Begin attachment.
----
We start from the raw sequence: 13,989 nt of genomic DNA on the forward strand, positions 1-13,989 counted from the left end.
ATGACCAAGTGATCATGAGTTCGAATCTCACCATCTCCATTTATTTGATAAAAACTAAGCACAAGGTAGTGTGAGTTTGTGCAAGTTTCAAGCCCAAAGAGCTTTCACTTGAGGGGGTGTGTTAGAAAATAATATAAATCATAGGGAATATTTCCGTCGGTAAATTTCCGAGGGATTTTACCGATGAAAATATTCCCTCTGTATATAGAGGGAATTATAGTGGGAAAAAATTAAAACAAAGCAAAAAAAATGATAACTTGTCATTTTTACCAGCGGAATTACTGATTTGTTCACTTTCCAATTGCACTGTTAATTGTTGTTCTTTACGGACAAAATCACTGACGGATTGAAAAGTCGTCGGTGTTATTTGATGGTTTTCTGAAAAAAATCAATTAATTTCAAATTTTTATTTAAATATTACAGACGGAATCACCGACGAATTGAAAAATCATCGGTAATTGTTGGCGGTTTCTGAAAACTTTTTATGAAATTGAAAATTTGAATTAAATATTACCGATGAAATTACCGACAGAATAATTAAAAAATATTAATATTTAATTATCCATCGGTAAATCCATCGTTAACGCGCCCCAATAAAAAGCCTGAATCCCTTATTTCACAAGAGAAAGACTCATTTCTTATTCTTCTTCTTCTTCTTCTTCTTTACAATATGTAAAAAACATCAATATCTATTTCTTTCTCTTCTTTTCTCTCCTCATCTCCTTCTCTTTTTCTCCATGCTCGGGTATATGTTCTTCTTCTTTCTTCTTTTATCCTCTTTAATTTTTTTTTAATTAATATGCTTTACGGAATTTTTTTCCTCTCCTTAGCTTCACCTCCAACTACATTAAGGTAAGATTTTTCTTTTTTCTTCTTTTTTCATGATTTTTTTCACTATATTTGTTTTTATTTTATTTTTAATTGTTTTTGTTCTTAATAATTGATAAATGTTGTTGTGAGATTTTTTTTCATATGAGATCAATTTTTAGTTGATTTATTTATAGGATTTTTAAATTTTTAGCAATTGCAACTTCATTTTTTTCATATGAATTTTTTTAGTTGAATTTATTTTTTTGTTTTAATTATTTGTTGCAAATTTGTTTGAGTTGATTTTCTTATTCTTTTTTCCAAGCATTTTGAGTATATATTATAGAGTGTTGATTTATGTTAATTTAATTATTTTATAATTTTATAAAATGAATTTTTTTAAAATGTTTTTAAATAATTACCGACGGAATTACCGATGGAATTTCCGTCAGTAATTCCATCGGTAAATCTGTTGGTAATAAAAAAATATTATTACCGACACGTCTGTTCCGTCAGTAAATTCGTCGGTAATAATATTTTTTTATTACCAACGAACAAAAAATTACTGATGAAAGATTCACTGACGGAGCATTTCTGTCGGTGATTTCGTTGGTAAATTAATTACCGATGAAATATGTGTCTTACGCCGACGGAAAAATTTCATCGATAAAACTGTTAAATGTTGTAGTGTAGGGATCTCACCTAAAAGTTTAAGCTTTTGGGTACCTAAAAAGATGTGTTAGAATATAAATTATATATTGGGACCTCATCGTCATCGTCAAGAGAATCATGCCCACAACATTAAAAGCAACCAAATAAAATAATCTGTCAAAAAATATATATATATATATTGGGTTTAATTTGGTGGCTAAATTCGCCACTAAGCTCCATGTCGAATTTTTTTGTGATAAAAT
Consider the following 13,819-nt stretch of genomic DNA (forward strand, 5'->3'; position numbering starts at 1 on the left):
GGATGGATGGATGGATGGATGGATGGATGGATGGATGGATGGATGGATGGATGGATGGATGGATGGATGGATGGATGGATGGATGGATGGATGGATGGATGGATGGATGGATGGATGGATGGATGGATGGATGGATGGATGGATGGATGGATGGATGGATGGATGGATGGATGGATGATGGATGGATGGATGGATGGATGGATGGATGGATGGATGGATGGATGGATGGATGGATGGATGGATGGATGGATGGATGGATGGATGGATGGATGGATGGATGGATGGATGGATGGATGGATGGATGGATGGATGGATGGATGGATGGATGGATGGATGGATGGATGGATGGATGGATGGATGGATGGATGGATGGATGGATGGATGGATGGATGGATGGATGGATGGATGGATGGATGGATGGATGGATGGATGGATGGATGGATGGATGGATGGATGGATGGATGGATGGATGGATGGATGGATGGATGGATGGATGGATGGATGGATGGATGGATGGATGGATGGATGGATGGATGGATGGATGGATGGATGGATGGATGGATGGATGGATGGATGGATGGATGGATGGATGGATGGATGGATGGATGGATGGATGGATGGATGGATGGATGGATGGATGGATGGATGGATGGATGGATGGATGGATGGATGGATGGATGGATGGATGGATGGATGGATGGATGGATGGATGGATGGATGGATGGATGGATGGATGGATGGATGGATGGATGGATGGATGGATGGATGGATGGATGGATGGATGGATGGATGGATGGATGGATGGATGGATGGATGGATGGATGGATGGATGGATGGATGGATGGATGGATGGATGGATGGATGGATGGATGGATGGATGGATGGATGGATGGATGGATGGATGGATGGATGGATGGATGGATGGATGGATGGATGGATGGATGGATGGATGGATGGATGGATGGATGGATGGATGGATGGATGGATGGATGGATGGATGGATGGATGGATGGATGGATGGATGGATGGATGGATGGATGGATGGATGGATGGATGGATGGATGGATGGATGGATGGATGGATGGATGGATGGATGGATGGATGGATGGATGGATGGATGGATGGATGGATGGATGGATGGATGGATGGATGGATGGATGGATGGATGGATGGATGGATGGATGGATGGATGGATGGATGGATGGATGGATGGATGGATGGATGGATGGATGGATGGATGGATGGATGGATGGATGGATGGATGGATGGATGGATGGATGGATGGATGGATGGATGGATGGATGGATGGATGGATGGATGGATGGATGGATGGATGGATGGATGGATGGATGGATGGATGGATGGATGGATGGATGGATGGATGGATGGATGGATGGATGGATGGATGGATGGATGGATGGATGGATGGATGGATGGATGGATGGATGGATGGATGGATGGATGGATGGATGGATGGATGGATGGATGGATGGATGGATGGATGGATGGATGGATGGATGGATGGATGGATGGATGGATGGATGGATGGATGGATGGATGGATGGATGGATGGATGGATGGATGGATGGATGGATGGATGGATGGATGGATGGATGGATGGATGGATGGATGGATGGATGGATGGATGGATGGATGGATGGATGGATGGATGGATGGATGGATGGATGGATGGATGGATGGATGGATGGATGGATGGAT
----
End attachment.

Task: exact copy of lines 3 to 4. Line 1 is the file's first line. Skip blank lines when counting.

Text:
Consider the following 13,819-nt stretch of genomic DNA (forward strand, 5'->3'; position numbering starts at 1 on the left):
GGATGGATGGATGGATGGATGGATGGATGGATGGATGGATGGATGGATGGATGGATGGATGGATGGATGGATGGATGGATGGATGGATGGATGGATGGATGGATGGATGGATGGATGGATGGATGGATGGATGGATGGATGGATGGATGGATGGATGGATGGATGGATGGATGGATGATGGATGGATGGATGGATGGATGGATGGATGGATGGATGGATGGATGGATGGATGGATGGATGGATGGATGGATGGATGGATGGATGGATGGATGGATGGATGGATGGATGGATGGATGGATGGATGGATGGATGGATGGATGGATGGATGGATGGATGGATGGATGGATGGATGGATGGATGGATGGATGGATGGATGGATGGATGGATGGATGGATGGATGGATGGATGGATGGATGGATGGATGGATGGATGGATGGATGGATGGATGGATGGATGGATGGATGGATGGATGGATGGATGGATGGATGGATGGATGGATGGATGGATGGATGGATGGATGGATGGATGGATGGATGGATGGATGGATGGATGGATGGATGGATGGATGGATGGATGGATGGATGGATGGATGGATGGATGGATGGATGGATGGATGGATGGATGGATGGATGGATGGATGGATGGATGGATGGATGGATGGATGGATGGATGGATGGATGGATGGATGGATGGATGGATGGATGGATGGATGGATGGATGGATGGATGGATGGATGGATGGATGGATGGATGGATGGATGGATGGATGGATGGATGGATGGATGGATGGATGGATGGATGGATGGATGGATGGATGGATGGATGGATGGATGGATGGATGGATGGATGGATGGATGGATGGATGGATGGATGGATGGATGGATGGATGGATGGATGGATGGATGGATGGATGGATGGATGGATGGATGGATGGATGGATGGATGGATGGATGGATGGATGGATGGATGGATGGATGGATGGATGGATGGATGGATGGATGGATGGATGGATGGATGGATGGATGGATGGATGGATGGATGGATGGATGGATGGATGGATGGATGGATGGATGGATGGATGGATGGATGGATGGATGGATGGATGGATGGATGGATGGATGGATGGATGGATGGATGGATGGATGGATGGATGGATGGATGGATGGATGGATGGATGGATGGATGGATGGATGGATGGATGGATGGATGGATGGATGGATGGATGGATGGATGGATGGATGGATGGATGGATGGATGGATGGATGGATGGATGGATGGATGGATGGATGGATGGATGGATGGATGGATGGATGGATGGATGGATGGATGGATGGATGGATGGATGGATGGATGGATGGATGGATGGATGGATGGATGGATGGATGGATGGATGGATGGATGGATGGATGGATGGATGGATGGATGGATGGATGGATGGATGGATGGATGGATGGATGGATGGATGGATGGATGGATGGATGGATGGATGGATGGATGGATGGATGGATGGATGGATGGATGGATGGATGGATGGATGGATGGATGGATGGATGGATGGATGGATGGATGGATGGATGGATGGATGGATGGATGGATGGATGGATGGATGGATGGATGGATGGATGGATGGATGGATGGATGGATGGATGGATGGATGGATGGATGGATGGATGGATGGATGGATGGATGGATGGATGGATGGATGGATGGATGGATGGAT